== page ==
Mind your own beeswax! Take a secret peek into “Amelia’s Notebook”

Got a pretty little reader who isn’t crazy about actually reading?  All the Junie B’s and Judy M’s of the world hold no appeal for her? “Too many words!”  Then check out this fun, colorful series.  Your kidlets will be reading without even knowing it’s good for them.

Amelia’s Notebook by Marissa Moss (ages 7-10, strong girl appeal) is designed as an upbeat, first-person story which resembles a real diary.   The cover bears the familiar black-and-white abstract design of a .99 cent composition book, decorated with color

Got a sweet young reader who isn’t crazy about actually reading?  All the Junie B’s and Judy M’s of the world hold no appeal for her? “Too many words!”  Then check out this fun, colorful series.  Your kidlets will be reading without even knowing it’s good for them.

Amelia’s Notebook by Marissa Moss (ages 7-10, strong girl appeal) is designed as an upbeat, first-person story which resembles a real diary.   The cover bears the familiar black-and-white abstract design of a .99 cent composition book, decorated with color cartoons by Amelia, the book’s nine-year-old “author.”

Inside, on lined pages, Amelia writes about her recent move to a new town, doodles pictures of people she meets and saves such mementos as postage stamps and a birthday candle.

She misses her best friend, Nadia, but her moments of sadness are balanced by optimism-she distracts herself by drawing and by writing short stories. In appropriately conversational terms, Amelia complains that her big sister invades her privacy (“So Cleo if you are reading this right now-BUG OFF and STAY OUT”); gripes about cafeteria food (“Henna says they use dog food); and jokes in classic elementary-school gross-out fashion.  

Readers will understand Amelia’s wish to put her “top-secret” thoughts on paper, and they’ll notice that even though she’s uneasy about attending a different school, she’s starting over successfully. (Reed Business Information, Inc).

Keep in mind that there are some 15 books in the series.  Also, a mildde-school aged Amelia has another series of journals about life after elementary school.

 

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Easy Reader Series That Boys Will Love

The question I  get asked the most often is — can you recommend something my 5, 6, 7-year-old boy will actually want to read?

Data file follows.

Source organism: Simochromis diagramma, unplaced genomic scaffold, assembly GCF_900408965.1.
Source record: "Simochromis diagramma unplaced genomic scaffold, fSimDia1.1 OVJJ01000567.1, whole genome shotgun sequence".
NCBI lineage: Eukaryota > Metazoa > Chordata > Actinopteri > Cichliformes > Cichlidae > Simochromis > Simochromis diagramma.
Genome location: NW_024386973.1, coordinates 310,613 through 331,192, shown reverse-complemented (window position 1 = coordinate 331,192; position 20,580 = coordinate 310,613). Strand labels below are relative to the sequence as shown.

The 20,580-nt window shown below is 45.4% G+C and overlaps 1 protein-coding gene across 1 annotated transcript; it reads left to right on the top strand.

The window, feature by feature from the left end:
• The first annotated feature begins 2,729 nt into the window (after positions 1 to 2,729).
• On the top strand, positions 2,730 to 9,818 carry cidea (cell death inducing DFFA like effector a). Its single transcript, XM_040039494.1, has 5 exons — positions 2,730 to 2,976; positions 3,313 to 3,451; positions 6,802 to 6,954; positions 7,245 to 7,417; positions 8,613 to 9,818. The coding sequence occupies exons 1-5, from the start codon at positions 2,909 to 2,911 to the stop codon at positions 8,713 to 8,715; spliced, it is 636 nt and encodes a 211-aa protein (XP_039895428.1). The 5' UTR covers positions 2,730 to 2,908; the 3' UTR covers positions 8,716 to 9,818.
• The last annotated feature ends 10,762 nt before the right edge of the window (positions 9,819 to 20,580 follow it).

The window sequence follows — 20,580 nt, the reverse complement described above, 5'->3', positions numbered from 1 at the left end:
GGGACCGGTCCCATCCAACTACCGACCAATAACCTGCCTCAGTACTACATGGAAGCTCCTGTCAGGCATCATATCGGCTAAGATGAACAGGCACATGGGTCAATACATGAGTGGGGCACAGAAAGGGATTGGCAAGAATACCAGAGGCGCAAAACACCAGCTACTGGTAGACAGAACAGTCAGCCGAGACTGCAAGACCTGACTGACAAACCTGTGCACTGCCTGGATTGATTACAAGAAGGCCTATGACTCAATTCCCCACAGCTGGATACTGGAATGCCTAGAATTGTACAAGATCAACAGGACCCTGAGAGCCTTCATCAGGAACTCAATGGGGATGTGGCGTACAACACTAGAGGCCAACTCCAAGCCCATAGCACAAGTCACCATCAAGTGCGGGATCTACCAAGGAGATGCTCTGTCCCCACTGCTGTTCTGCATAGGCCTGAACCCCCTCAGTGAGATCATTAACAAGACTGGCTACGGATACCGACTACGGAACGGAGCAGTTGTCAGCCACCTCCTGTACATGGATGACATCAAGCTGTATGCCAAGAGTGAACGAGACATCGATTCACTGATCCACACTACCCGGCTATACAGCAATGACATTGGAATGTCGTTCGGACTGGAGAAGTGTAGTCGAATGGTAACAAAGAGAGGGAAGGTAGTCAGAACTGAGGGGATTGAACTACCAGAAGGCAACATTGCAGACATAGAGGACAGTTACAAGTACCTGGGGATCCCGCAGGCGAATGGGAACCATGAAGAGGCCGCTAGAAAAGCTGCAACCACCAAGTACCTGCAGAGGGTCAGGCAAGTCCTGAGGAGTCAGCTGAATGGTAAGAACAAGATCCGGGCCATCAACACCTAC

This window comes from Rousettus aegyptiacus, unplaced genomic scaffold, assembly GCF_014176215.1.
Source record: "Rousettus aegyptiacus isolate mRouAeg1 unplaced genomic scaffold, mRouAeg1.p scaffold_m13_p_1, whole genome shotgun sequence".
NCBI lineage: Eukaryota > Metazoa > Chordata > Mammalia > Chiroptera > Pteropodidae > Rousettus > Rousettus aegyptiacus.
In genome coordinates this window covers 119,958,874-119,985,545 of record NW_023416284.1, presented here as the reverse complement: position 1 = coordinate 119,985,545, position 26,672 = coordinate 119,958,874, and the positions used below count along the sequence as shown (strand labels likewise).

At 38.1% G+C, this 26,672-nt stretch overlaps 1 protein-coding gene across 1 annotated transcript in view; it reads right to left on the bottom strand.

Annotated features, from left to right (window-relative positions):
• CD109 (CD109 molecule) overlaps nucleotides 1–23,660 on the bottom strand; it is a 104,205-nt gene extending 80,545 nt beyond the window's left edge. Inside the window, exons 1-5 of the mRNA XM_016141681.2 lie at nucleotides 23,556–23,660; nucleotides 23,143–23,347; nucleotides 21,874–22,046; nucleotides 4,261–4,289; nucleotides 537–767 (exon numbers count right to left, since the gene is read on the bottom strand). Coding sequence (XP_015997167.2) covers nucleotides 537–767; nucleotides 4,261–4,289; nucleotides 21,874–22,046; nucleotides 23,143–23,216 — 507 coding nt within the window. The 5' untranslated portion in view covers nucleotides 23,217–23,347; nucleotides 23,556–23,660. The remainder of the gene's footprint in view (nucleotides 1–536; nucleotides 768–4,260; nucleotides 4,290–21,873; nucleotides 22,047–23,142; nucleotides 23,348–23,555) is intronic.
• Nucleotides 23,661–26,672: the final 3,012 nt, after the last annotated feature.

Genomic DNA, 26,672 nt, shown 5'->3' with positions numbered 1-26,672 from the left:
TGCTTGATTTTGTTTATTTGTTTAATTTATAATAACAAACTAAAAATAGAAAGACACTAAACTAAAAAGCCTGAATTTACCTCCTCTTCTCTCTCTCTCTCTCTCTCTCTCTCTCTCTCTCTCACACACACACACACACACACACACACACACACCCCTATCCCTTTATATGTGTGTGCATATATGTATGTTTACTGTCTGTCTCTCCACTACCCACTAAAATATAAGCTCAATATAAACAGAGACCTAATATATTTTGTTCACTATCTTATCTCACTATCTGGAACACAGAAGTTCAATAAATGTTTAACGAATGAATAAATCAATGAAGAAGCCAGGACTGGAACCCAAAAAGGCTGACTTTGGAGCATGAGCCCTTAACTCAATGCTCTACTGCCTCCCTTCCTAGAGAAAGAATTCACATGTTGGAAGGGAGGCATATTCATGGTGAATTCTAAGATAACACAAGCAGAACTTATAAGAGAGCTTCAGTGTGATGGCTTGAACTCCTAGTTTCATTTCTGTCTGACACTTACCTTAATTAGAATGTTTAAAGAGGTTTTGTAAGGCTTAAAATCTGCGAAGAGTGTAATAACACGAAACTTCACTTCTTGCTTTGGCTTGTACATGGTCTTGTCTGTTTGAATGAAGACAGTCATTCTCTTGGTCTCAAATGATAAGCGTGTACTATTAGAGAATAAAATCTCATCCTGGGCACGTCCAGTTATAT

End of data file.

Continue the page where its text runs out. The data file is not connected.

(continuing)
It’s a tough age, for both boys and girls, because they’re used to being read to and frequently haven’t quite gotten into the habit of reading on their own.  Or they want to read, but get frustrated because the material that interests them is too difficult for their reading level.

Here are three different series, each of which has lots of books in the series so if he likes it you can get more.  I’ve included a sample page from each series so you can gauge for yourself if the reading level is appropriate for your little man.

The Fly Guy series by Tedd Arnold is adorable fun with quirky cartoons and zany plots that keeps kids reading and laughing.  In the first book we meet a boy who goes out searching for a smart animal to take to The Amazing Pet Show and bumps into a fly that is intelligent enough to say the child’s name, Buzz. Although his parents and the judges feel at first that a fly is only a pest, not a pet, the insect puts on a performance that astounds them all and wins an award.

Got a little superhero at home?   It doesn’t matter if his favorite crime-fighter is Superman, Batman, Spiderman or even, gulp, Wonder Woman, there are tons of these “I Can Read” books in which good always defeats evil. This series will have them reading without even knowing that it’s good for them.

The P.J. Funnybunny series is a very sweet series that deals with problems that feel relatable to kids.  For example, in this book P.J. thinks that camping is not for girls.  At least, that’s what P.J. and his pals tell Donna and sister Honey Bunny when they want to tag along on a camping trip. But when two mysterious ghosts frighten the boys all the way home, only the girls know the real story.

Next time, I’ll tackle the same topic except we’ll switch genders and talk about girls as emerging readers.

“The Adventures of Nanny Piggins” by R.A. Spratt

Mary Poppins, move over—or get shoved out of the way. Nanny Piggins has arrived!

Why didn’t I come up with this idea?  The Adventures of Nanny Piggins by R.A. Spratt (grades 3 – 6) is irreverent fun that is impossible to resist.  This is a most excellent choice for out loud bedtime reading that I guarantee will have both parent and child giggling.